Sleep problems during the menopausal transition: prevalence, impact, and management challenges
AuthorBaker, FC; de Zambotti, M; Colrain, IM; Bei, B
Source TitleNature and Science of Sleep
PublisherDOVE MEDICAL PRESS LTD
AffiliationMelbourne School of Psychological Sciences
Document TypeJournal Article
CitationsBaker, F. C., de Zambotti, M., Colrain, I. M. & Bei, B. (2018). Sleep problems during the menopausal transition: prevalence, impact, and management challenges. NATURE AND SCIENCE OF SLEEP, 10, pp.73-95. https://doi.org/10.2147/NSS.S125807.
Access StatusOpen Access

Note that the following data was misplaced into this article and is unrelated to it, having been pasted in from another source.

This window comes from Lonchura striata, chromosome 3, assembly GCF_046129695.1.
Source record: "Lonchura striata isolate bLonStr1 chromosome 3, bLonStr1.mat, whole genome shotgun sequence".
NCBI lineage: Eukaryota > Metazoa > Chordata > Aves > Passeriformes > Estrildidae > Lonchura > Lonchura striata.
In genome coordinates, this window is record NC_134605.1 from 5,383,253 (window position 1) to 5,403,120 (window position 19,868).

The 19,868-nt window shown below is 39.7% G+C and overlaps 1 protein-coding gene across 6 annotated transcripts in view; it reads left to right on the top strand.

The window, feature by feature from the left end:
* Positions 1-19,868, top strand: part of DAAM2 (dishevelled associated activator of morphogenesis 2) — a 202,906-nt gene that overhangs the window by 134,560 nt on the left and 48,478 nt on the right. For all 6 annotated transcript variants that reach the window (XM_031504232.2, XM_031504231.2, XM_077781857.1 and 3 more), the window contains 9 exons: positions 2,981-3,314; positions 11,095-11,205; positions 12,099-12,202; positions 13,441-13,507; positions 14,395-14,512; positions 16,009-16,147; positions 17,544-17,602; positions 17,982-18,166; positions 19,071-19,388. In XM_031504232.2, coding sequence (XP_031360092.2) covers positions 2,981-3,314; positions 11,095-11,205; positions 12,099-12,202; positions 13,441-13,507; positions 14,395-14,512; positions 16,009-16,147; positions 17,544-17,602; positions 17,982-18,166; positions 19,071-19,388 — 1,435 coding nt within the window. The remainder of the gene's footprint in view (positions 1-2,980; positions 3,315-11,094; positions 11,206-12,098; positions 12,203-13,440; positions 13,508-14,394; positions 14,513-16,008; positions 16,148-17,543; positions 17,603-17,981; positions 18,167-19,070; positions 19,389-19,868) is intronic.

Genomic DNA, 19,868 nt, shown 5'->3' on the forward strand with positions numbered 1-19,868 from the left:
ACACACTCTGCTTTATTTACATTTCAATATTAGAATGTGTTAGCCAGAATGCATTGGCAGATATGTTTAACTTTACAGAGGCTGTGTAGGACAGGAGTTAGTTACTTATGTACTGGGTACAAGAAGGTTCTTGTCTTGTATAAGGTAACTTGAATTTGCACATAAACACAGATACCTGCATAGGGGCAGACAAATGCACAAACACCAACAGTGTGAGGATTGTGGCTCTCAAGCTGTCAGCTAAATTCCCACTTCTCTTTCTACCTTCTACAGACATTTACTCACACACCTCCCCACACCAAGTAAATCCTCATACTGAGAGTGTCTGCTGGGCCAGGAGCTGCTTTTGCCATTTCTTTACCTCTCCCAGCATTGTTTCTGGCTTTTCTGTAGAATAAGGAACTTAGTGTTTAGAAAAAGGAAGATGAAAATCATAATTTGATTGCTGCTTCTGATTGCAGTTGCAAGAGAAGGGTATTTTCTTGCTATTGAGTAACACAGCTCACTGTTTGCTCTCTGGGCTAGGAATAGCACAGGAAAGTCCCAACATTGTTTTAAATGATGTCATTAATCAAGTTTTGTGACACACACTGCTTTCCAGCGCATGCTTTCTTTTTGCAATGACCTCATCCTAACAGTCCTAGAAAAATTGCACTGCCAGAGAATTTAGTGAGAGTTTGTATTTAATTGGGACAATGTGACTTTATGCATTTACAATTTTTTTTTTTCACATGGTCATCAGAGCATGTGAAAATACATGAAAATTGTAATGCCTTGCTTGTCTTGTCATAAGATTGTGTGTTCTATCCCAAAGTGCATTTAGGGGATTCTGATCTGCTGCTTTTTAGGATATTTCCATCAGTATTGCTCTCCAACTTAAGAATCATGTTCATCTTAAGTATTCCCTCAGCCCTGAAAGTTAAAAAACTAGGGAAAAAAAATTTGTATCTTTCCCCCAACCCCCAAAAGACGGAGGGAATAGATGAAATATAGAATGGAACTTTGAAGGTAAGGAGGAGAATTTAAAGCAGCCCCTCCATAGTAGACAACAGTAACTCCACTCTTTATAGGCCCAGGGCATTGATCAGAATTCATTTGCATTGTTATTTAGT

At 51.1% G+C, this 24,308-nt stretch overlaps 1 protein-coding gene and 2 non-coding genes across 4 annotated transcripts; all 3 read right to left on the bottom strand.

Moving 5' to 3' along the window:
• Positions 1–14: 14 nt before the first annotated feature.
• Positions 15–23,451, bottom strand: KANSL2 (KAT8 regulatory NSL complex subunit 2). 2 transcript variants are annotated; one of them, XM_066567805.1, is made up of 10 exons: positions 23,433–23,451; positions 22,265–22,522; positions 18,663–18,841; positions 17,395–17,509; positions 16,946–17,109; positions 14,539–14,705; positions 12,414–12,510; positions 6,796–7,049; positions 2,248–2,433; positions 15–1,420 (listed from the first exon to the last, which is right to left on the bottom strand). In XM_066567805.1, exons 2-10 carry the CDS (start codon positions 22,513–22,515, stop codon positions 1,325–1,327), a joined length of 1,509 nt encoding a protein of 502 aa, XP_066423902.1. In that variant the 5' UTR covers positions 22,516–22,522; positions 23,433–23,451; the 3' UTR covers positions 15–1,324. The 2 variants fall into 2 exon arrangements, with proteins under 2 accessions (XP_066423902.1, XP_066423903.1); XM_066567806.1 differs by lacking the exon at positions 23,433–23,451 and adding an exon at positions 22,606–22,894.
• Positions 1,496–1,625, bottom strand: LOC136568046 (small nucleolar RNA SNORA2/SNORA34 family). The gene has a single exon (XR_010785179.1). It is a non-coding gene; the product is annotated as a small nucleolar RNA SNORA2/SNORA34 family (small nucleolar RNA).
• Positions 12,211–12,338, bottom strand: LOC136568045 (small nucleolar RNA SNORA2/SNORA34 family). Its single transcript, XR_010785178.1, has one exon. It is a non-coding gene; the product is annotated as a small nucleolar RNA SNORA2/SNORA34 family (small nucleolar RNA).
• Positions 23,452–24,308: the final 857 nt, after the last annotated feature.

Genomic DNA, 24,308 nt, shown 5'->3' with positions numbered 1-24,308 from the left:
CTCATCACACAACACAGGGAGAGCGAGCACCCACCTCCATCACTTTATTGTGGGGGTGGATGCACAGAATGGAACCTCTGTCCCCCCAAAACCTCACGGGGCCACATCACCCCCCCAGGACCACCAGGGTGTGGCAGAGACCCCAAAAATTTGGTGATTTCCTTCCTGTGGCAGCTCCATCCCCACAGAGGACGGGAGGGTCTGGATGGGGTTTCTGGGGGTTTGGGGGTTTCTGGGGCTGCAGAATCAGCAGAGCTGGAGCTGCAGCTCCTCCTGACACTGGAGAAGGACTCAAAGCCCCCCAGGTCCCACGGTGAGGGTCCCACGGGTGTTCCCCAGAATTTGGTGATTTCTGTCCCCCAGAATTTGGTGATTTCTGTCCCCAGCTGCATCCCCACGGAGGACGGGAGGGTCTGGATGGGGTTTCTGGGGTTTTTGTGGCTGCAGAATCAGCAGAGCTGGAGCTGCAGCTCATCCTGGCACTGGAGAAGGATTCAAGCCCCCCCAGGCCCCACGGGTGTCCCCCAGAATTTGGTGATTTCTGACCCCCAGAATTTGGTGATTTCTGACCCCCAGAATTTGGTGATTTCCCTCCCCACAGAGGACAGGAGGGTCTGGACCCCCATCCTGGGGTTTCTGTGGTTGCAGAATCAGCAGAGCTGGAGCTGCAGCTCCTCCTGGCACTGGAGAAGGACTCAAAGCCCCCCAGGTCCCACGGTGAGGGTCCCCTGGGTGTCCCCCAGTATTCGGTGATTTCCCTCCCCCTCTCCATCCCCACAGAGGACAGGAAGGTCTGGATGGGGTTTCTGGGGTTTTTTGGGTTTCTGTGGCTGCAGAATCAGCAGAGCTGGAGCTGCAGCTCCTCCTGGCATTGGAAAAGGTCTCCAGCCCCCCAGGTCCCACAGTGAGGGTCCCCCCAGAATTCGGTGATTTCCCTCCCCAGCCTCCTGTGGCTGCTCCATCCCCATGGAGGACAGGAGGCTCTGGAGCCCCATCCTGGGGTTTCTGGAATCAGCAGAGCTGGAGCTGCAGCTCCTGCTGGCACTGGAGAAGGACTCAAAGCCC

A substantial number of women experience sleep difficulties in the approach to menopause and beyond, with 26% experiencing severe symptoms that impact daytime functioning, qualifying them for a diagnosis of insomnia. Here, we review both self-report and polysomnographic evidence for sleep difficulties in the context of the menopausal transition, considering severity of sleep complaints and links between hot flashes (HFs) and depression with poor sleep. Longitudinal population-based studies show that sleep difficulties are uniquely linked with menopausal stage and changes in follicle-stimulating hormone and estradiol, over and above the effects of age. A major contributor to sleep complaints in the context of the menopausal transition is HFs, and many, although not all, HFs are linked with polysomnographic-defined awakenings, with HF-associated wake time contributing significantly to overall wakefulness after sleep onset. Some sleep complaints may be comorbid with depressive disorders or attributed to sleep-related breathing or movement disorders, which increase in prevalence especially after menopause, and for some women, menopause, age, and environmental/behavioral factors may interact to disrupt sleep. Considering the unique and multifactorial basis for sleep difficulties in women transitioning menopause, we describe clinical assessment approaches and management options, including combination treatments, ranging from cognitive behavioral therapy for insomnia to hormonal and nonhormonal pharmacological options. Emerging studies suggest that the impact of severe insomnia symptoms could extend beyond immediate health care usage and quality of life issues to long-term mental and physical health, if left untreated in midlife women. Appropriate treatment, therefore, has immediate benefit as well as advantages for maintaining optimal health in the postmenopausal years.
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